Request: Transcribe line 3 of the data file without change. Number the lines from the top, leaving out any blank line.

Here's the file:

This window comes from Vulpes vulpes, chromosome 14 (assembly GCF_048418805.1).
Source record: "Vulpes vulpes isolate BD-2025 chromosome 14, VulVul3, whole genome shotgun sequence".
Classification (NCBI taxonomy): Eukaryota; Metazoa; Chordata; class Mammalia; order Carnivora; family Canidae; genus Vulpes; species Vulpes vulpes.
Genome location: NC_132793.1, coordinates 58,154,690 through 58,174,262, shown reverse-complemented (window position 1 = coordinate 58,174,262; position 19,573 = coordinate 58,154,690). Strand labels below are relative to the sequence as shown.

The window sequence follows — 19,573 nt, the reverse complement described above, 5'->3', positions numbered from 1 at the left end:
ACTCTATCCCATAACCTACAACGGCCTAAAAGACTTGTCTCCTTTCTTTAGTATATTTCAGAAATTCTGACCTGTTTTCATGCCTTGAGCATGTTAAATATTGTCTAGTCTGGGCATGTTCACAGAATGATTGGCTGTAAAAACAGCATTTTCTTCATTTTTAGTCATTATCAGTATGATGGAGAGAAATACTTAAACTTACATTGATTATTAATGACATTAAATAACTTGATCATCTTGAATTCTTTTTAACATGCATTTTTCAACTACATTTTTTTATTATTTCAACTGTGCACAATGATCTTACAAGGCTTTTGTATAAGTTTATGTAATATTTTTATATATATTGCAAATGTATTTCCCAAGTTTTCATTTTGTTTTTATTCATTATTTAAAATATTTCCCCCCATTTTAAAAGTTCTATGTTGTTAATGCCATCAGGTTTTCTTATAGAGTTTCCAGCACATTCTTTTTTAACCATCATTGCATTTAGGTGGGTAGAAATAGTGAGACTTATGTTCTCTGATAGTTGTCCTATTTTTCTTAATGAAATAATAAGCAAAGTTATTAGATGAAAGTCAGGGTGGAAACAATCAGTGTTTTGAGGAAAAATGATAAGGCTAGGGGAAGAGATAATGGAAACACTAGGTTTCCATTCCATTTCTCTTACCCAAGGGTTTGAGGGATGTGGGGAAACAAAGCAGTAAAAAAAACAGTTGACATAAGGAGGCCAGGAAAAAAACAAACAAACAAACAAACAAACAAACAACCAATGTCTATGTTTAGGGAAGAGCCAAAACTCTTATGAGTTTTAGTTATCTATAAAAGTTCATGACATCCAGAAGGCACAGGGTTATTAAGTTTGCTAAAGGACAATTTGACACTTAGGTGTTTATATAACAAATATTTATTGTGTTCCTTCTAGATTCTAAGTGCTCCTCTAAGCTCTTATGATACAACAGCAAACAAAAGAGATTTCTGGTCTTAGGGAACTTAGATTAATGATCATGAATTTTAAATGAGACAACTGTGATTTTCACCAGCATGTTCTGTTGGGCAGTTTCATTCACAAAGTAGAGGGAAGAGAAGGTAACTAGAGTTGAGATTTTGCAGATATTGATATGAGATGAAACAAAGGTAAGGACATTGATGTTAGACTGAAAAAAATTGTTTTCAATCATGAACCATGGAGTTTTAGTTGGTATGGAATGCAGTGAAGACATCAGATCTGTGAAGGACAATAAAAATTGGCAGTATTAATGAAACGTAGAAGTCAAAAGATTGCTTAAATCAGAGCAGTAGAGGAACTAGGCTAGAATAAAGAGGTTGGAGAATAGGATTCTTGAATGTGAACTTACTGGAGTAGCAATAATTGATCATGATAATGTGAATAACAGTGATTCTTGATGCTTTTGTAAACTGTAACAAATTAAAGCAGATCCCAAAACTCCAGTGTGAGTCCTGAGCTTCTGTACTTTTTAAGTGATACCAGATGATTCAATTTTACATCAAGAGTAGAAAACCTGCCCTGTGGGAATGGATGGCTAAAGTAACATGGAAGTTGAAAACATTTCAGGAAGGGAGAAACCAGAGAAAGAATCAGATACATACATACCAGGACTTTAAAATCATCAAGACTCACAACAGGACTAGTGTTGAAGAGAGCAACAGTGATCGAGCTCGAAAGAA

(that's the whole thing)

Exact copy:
Classification (NCBI taxonomy): Eukaryota; Metazoa; Chordata; class Mammalia; order Carnivora; family Canidae; genus Vulpes; species Vulpes vulpes.